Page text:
Yes; there is one treasure that grows as you spend it. This treasure can not be robbed by thieves, nor could this treasure be taxed by the government. It can’t be divided among siblings nor is it a heavy load to carry. Unlike other treasures, this one grows when you spend it! This treasure called the ‘knowledge’ (Vidya) is the most important treasure that you could ever possess.
The best way to share your knowledge is by choosing a teaching profession. But do not despair if you are not in a position to do that. If it were a couple of decades ago, it would almost be impossible for you to share with others what you know in a meaningful way, unless you happened to be an author, or a teacher of some sort. Not the same case anymore. The Internet age has made it possible for anyone to spread the knowledge they have much more meaningfully, and also made it easier to target that knowledge very specifically to those for whom it is useful.
Sure, it may be possible for you to market your skills outside your current profession to make some money. But everyone does not have the time and resources such a second vocation demands. So what should you do?
Share. As in freely sharing what you know. The possibilities are limit-less, and confined only by how much time you can spare, and your imagination.
Consider becoming a blogger and start writing about things you care or you know well. You will definitely make new friends who share your interests. You can share information useful to your blog visitors, and you will also end up learning quite a bit in the process. Although blogs were initially supposed to be some kind of web diaries, these days you can see lot’s of ‘how to’ blogs that can teach you anything from planting tomato seeds to installing hardwood floors!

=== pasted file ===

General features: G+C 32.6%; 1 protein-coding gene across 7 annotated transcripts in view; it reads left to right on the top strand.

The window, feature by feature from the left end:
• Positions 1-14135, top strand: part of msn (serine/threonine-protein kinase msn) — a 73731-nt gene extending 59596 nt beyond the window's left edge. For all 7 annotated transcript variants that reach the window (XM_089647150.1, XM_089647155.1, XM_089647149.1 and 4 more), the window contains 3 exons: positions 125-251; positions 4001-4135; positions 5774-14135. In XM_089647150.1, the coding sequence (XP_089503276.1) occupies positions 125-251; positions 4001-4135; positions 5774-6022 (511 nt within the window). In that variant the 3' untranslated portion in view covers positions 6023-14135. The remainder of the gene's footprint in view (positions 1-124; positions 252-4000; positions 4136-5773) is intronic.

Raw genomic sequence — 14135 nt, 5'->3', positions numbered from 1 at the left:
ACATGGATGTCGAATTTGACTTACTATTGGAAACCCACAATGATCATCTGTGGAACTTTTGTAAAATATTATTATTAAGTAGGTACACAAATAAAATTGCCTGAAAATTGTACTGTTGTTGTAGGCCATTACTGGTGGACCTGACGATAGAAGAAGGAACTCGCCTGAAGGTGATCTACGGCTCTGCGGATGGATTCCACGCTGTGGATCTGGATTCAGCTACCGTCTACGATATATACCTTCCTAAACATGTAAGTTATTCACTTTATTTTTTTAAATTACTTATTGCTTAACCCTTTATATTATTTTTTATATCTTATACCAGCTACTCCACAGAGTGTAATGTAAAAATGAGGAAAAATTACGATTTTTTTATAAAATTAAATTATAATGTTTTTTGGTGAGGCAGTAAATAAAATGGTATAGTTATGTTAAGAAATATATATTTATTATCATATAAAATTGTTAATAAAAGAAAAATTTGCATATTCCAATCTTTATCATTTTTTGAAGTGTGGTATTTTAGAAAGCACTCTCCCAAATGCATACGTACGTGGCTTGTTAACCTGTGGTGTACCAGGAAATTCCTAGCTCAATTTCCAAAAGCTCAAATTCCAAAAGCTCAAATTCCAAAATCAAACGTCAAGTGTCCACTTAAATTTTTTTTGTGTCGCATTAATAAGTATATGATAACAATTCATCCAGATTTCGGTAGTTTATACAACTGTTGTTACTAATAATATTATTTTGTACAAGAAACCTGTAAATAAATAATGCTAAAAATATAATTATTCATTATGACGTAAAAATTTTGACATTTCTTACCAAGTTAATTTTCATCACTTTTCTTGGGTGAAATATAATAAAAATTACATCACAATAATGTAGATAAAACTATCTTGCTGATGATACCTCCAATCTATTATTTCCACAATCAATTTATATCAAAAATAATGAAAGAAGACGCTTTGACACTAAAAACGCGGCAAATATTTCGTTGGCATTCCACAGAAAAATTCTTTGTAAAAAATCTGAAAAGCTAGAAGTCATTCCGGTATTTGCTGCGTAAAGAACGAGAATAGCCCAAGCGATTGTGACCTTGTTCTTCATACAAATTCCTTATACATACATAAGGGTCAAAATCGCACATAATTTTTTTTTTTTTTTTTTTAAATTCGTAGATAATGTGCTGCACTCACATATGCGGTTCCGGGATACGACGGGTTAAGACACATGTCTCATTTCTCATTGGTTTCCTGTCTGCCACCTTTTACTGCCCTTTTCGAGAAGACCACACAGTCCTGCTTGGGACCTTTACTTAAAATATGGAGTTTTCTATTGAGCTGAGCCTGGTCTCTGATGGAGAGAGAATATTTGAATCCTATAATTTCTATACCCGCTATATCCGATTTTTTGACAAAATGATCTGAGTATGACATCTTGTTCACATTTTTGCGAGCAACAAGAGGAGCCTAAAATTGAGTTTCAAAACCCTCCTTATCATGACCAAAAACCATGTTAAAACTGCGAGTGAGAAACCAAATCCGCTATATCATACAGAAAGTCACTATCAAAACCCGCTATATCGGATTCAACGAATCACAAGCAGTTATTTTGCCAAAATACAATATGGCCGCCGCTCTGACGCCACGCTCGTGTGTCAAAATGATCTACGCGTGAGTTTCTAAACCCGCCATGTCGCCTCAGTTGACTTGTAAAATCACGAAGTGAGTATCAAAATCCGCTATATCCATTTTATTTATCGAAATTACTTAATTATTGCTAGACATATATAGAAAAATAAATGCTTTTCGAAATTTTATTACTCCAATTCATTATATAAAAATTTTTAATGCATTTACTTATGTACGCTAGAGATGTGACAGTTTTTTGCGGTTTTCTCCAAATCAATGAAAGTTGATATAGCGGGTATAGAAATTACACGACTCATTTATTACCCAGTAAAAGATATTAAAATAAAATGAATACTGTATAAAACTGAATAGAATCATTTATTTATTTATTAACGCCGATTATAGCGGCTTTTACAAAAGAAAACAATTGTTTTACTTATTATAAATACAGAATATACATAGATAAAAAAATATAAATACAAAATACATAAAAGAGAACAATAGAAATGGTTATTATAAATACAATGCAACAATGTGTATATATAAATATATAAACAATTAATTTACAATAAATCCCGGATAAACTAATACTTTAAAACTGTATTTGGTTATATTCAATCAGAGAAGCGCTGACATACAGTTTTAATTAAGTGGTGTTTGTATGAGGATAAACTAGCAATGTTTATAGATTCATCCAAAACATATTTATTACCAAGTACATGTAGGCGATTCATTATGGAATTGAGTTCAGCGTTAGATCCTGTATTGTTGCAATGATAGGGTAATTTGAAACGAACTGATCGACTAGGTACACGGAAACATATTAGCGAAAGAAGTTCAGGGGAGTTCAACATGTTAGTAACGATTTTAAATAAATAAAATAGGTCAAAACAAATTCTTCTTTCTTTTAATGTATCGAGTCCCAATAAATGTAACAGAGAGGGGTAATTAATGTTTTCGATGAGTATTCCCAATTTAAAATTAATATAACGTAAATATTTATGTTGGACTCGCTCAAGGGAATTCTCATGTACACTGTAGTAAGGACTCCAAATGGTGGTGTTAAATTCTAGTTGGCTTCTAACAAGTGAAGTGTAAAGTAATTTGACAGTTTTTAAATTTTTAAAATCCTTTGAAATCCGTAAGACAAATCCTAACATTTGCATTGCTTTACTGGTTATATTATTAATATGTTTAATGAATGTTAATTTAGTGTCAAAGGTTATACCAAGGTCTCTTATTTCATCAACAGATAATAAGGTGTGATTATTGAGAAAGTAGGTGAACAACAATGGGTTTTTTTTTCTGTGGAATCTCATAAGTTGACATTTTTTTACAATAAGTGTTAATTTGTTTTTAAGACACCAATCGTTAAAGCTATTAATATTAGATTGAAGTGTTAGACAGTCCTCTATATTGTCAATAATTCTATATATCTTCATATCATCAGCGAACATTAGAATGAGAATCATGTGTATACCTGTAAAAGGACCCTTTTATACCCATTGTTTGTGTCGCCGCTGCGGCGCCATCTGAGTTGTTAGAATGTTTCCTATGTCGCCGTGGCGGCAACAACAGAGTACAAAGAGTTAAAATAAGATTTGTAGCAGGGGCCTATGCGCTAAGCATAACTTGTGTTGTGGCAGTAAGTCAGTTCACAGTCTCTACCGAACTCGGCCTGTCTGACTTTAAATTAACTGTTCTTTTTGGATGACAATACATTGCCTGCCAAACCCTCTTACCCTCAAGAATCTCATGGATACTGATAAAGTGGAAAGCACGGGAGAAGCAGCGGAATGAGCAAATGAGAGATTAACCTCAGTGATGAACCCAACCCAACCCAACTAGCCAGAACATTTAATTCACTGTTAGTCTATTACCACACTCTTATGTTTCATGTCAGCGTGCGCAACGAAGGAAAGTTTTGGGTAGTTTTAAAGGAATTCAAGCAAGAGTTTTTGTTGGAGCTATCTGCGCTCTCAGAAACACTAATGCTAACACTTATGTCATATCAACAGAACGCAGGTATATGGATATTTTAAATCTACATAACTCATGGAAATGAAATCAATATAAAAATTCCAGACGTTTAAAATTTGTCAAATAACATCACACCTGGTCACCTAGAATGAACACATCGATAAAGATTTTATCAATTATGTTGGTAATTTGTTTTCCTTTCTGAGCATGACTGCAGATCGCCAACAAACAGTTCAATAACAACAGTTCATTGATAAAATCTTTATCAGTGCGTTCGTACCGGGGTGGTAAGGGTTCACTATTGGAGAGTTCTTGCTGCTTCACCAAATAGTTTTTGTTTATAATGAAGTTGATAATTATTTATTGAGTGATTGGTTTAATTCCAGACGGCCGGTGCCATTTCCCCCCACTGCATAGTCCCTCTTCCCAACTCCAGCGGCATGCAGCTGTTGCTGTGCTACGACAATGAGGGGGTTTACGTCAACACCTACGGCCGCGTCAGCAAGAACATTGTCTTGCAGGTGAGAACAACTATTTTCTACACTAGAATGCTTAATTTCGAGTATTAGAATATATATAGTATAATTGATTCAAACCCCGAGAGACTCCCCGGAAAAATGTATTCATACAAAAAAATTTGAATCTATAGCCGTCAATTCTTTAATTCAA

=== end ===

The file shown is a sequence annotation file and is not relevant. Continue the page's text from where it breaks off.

Another good way to share your knowledge is becoming a member of a community blog or a specialty forum. I have been participating in different music related forums for quite sometime. This has enabled me to enjoy it better than what I would have done otherwise. I also have the satisfaction of answering question others with similar interests might have.
A bit more involved way which takes a bit of extra effort from you is going the Wikipedia way. Wikipedia is an online encyclopedia, available in more than 200 languages. You can a contribute articles to Wikipedia on any subject you good at. If you are proficient in more than one language and you don’t want to be involved in the reference-citing that Wikipedia requires when you write articles, you can translate existing articles in one language into another, thus opening up a knowledge base to new readers.